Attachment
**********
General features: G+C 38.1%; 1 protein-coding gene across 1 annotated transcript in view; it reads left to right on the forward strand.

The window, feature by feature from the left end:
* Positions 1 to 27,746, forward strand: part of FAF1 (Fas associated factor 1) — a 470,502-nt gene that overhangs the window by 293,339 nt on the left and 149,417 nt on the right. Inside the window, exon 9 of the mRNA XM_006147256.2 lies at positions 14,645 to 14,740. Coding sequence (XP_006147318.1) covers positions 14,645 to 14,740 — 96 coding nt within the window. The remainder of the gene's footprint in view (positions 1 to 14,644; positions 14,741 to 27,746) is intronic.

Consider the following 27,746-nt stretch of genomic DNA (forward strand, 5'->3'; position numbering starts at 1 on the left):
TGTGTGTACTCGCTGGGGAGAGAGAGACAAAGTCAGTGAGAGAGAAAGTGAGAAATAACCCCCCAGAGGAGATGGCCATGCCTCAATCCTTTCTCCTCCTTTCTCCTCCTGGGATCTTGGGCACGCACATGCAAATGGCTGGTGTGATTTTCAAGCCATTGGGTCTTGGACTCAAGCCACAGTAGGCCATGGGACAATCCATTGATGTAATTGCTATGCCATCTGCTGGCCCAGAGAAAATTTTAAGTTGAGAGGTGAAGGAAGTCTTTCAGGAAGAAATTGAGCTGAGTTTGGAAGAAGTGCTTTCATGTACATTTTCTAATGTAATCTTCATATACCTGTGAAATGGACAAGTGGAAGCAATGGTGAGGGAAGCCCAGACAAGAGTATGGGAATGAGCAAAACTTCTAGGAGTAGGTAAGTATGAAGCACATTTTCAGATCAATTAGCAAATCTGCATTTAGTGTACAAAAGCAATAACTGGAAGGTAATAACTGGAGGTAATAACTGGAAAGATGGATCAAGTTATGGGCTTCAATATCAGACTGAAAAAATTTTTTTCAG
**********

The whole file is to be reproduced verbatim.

General features: G+C 38.1%; 1 protein-coding gene across 1 annotated transcript in view; it reads left to right on the forward strand.

The window, feature by feature from the left end:
* Positions 1 to 27,746, forward strand: part of FAF1 (Fas associated factor 1) — a 470,502-nt gene that overhangs the window by 293,339 nt on the left and 149,417 nt on the right. Inside the window, exon 9 of the mRNA XM_006147256.2 lies at positions 14,645 to 14,740. Coding sequence (XP_006147318.1) covers positions 14,645 to 14,740 — 96 coding nt within the window. The remainder of the gene's footprint in view (positions 1 to 14,644; positions 14,741 to 27,746) is intronic.

Consider the following 27,746-nt stretch of genomic DNA (forward strand, 5'->3'; position numbering starts at 1 on the left):
TGTGTGTACTCGCTGGGGAGAGAGAGACAAAGTCAGTGAGAGAGAAAGTGAGAAATAACCCCCCAGAGGAGATGGCCATGCCTCAATCCTTTCTCCTCCTTTCTCCTCCTGGGATCTTGGGCACGCACATGCAAATGGCTGGTGTGATTTTCAAGCCATTGGGTCTTGGACTCAAGCCACAGTAGGCCATGGGACAATCCATTGATGTAATTGCTATGCCATCTGCTGGCCCAGAGAAAATTTTAAGTTGAGAGGTGAAGGAAGTCTTTCAGGAAGAAATTGAGCTGAGTTTGGAAGAAGTGCTTTCATGTACATTTTCTAATGTAATCTTCATATACCTGTGAAATGGACAAGTGGAAGCAATGGTGAGGGAAGCCCAGACAAGAGTATGGGAATGAGCAAAACTTCTAGGAGTAGGTAAGTATGAAGCACATTTTCAGATCAATTAGCAAATCTGCATTTAGTGTACAAAAGCAATAACTGGAAGGTAATAACTGGAGGTAATAACTGGAAAGATGGATCAAGTTATGGGCTTCAATATCAGACTGAAAAAATTTTTTTCAG